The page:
2. For whatever it’s worth, Bonnie. You’re not old to me. You still have a very young spirit. And isn’t that really what gets us through? Great reminders of Kermit though. How evolved that series’ creators were, huh? They changed our culture for the better—one little child and his or her parent at a time. David and I used to watch it together religiously.

    1. Thank you, Barb. Maybe we’ll live to see the day when “old” is a compliment in our culture! (Well, I’m not holding my breath on that one.) 🙂 Today I got the inspired idea to make a frog puppet for my little English class here. Maybe he’ll be as popular with the ninos as Kermit. Vamos a ver…

  3. Uplifting as always. Thank you Bonnie, I will think of this song everyday as I encounter ageism everywhere I turn. Including from one of my students who said, “I am tired of old ladies telling me what to do and by the way I would be happy to watch your cats this weekend, for money of course.” This absurd stereotype actually put me into gales of laughter…very lucky for that young man. But it brings home the fact that in the USA being an elder makes you invisible and expendable. For me however, I am happy to still be here and able to work and it is beautiful.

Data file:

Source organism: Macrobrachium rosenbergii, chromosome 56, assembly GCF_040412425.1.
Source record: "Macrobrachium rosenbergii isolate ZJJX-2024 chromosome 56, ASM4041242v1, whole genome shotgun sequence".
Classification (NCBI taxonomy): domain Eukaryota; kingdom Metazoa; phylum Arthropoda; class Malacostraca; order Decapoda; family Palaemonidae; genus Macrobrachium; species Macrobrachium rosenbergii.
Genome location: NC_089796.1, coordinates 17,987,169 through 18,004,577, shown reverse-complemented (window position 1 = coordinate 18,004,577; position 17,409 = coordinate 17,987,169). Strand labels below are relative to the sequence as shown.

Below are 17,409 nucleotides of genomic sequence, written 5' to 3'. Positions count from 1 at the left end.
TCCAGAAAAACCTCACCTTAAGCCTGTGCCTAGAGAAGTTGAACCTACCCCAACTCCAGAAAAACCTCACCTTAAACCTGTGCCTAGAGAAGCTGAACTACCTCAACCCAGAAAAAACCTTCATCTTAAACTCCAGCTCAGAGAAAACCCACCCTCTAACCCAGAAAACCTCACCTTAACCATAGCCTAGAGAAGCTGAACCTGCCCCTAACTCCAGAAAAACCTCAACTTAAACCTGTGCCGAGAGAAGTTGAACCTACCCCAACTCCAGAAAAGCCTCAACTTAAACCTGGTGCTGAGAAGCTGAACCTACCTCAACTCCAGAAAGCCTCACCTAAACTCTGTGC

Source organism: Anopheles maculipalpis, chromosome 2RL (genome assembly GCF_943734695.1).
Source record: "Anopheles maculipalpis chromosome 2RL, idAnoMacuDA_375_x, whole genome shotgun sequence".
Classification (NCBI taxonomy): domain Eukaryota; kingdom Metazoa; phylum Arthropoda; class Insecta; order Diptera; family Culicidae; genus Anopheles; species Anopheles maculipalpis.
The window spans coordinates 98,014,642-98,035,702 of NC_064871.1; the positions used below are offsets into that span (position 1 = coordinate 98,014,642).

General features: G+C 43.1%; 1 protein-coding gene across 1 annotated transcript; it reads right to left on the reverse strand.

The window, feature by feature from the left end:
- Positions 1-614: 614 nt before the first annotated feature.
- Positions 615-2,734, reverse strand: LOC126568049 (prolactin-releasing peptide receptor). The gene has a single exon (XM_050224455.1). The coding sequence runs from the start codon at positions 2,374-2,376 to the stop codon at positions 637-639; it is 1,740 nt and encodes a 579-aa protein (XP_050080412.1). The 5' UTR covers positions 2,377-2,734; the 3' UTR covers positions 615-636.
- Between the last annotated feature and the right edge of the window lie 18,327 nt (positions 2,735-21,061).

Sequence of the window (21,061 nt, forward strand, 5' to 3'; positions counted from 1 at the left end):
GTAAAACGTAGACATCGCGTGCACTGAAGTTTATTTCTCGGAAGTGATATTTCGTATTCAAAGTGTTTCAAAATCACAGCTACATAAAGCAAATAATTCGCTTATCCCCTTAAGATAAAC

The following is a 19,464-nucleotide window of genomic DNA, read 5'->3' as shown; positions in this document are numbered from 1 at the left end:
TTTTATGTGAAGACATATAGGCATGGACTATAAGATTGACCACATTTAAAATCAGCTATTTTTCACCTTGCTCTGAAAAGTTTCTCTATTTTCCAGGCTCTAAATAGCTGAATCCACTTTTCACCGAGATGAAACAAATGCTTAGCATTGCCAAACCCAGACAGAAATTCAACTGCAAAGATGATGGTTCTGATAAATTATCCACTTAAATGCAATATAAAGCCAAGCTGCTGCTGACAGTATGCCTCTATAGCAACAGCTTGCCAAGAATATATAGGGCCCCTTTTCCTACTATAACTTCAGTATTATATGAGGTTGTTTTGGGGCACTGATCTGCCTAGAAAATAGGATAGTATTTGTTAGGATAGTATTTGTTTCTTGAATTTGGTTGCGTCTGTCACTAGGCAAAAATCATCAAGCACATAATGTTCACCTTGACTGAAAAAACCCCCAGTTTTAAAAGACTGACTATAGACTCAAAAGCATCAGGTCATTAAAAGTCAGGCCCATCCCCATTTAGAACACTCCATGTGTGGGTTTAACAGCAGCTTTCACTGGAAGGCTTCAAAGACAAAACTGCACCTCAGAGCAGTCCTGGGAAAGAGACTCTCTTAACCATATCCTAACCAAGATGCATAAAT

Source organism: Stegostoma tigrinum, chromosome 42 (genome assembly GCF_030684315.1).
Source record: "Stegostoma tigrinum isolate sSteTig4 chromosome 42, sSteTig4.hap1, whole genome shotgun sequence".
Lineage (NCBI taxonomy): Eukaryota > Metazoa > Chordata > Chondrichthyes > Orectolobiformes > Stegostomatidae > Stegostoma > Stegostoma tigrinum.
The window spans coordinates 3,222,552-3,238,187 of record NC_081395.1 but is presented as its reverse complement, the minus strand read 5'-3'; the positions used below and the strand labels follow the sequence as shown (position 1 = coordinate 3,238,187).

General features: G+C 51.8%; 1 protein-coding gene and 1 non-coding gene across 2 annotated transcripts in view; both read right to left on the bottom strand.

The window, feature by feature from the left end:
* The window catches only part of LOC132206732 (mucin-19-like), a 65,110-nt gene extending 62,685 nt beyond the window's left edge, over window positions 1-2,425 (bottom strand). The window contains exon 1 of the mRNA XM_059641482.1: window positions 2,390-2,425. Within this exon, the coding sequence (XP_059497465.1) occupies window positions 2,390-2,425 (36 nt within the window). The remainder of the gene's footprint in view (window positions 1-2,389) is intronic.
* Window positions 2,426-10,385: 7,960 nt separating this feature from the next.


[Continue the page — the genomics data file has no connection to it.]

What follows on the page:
1. Thank you for sharing your experience, Barbara. I can so relate! I received similar agist comments from time to time when I taught at UNM in Taos. Good thing you were able to laugh it off. Here in Mexico, I’m happy to say, the attitude toward elders is much more respectful. We are not invisible; we are not talked down to. It’s really refreshing. So there’s hope in the world!